Most places, prison inmates are among the least privileged people in the population. This is certainly true in Zambia. Human Rights Watch, together with two Zambian prison advocacy groups, issued a report this week on the deplorable conditions in jails and prisons here. They were called "death traps" because of malnutrition, rampant HIV/AIDS and TB, and abusive living conditions.
I had wondered about prison life when I heard that the offering we take at the monthly joint chapel service (MEF, the 2 seminaries, and the YWCA) was donated to the local prison. The money is used to buy soap for hygiene and supplemental food.
The inmates receive one meal a day of n'shima (corn meal porridge) with a watery bean sauce. This ration provides insufficient calories for a grown man. All of them must work. Some women inmates have babies and young children living in prison with them. No additionsal food is provided--they must share their mother's portion. The vegetables grown on the prison farm are sold in the market rather than being used to feed the men.
There is one doctor for a total census of 16,666 inmates. That doctor reported that over half of the health problems he attended were related to or complicated by malnutrition. Condoms are not made available, despite the prevalence of HIV/AIDS within this population.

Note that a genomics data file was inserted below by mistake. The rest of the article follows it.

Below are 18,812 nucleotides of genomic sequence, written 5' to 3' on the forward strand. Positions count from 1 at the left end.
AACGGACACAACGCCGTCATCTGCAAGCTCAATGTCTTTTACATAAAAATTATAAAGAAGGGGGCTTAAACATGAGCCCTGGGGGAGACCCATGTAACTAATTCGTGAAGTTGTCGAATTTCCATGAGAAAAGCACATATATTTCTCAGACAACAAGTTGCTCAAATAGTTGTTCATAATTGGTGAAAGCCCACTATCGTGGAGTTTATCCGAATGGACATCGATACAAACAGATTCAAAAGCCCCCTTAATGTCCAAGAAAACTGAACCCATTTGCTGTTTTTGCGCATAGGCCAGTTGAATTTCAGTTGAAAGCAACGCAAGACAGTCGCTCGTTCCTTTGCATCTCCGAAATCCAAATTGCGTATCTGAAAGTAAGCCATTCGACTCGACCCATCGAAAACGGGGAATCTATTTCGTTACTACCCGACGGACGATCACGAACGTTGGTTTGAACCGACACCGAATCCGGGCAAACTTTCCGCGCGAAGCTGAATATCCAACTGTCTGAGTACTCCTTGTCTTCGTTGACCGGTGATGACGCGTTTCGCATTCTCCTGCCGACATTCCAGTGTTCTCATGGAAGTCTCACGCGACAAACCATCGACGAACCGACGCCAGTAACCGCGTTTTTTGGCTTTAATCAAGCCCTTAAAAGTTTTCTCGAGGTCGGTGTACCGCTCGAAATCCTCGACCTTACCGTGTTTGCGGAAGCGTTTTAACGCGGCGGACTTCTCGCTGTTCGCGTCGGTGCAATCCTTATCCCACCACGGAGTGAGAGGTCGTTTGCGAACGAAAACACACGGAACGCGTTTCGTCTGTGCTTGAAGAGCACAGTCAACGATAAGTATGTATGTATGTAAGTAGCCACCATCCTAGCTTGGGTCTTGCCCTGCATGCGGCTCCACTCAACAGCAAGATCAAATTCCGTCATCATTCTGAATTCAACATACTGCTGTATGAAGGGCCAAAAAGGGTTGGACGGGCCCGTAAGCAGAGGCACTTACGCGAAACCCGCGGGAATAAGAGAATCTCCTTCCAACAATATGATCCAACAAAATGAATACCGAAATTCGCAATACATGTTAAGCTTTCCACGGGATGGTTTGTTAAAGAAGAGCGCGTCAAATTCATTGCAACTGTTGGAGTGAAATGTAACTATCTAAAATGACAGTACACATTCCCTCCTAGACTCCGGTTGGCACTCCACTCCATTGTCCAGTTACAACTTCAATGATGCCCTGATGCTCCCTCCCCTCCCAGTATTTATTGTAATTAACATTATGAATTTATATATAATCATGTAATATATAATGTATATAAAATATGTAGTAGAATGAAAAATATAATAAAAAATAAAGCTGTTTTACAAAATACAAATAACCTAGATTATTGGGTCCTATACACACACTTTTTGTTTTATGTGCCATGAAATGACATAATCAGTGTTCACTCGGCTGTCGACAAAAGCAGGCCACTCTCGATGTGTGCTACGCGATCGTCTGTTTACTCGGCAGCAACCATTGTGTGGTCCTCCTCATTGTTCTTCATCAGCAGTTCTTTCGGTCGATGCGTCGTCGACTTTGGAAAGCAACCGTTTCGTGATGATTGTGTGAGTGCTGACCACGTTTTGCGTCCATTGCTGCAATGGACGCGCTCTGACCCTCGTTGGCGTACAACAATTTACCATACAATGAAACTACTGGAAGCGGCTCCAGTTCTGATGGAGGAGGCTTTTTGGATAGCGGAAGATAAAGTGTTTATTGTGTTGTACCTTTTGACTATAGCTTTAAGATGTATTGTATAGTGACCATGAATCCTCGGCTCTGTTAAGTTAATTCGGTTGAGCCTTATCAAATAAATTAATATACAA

The facilities are holding four to six times the number of prisoners for which they were designed. Cells are so overcrowded there is no room to lay down at night. The men must sleep in shifts on the floor. Because the guards are understaffed and overworked, a system of prisoner social control has developed and is tolerated. The strongest and most vicious are in charge of maintaining order. They occupy the only cots in the cells. They grant favors and protection in exchange for sex or for commodities received from family packages.
Other abuses found during the investigation included failure to provide water to the crews who worked outside in the hot sun, no pay for prison labor, and mixing of young prisoners with older, more serious offenders. Solitary confinement in one prison visited by Human Rights Watch took place in a windowless cell filled with ankle-deep water and no toilet facilities.
If families have resources, they try to supplement the diet and provide blankets and warm clothing for their incarcerated loved ones. But many inmates have no family able to help.
Life in Zambian prisons violates United Nations minimum standards that a state must observe for those deprived of their liberty. Zambia's own laws require an adequate diet for inmates, as well. We hope that the Human Rights Watch report will stimulate reform efforts to bring improved living conditions and more humane treatment for this population.